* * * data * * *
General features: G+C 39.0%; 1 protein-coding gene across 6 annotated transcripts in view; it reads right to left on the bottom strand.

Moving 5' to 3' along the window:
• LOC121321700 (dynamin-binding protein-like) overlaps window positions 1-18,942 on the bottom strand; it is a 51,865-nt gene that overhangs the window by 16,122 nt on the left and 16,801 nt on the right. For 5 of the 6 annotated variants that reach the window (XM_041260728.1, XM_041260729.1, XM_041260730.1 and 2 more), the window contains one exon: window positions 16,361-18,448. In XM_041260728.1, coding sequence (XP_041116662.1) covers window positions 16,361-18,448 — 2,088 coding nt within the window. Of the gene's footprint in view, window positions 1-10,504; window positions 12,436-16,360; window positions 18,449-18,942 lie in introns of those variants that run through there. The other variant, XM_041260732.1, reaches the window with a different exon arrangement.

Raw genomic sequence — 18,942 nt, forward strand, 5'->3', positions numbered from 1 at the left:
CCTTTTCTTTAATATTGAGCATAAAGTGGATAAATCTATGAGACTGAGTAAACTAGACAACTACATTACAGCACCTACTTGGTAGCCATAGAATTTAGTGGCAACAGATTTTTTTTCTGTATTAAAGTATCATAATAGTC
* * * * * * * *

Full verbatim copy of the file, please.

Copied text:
General features: G+C 39.0%; 1 protein-coding gene across 6 annotated transcripts in view; it reads right to left on the bottom strand.

Moving 5' to 3' along the window:
• LOC121321700 (dynamin-binding protein-like) overlaps window positions 1-18,942 on the bottom strand; it is a 51,865-nt gene that overhangs the window by 16,122 nt on the left and 16,801 nt on the right. For 5 of the 6 annotated variants that reach the window (XM_041260728.1, XM_041260729.1, XM_041260730.1 and 2 more), the window contains one exon: window positions 16,361-18,448. In XM_041260728.1, coding sequence (XP_041116662.1) covers window positions 16,361-18,448 — 2,088 coding nt within the window. Of the gene's footprint in view, window positions 1-10,504; window positions 12,436-16,360; window positions 18,449-18,942 lie in introns of those variants that run through there. The other variant, XM_041260732.1, reaches the window with a different exon arrangement.

Raw genomic sequence — 18,942 nt, forward strand, 5'->3', positions numbered from 1 at the left:
CCTTTTCTTTAATATTGAGCATAAAGTGGATAAATCTATGAGACTGAGTAAACTAGACAACTACATTACAGCACCTACTTGGTAGCCATAGAATTTAGTGGCAACAGATTTTTTTTCTGTATTAAAGTATCATAATAGTC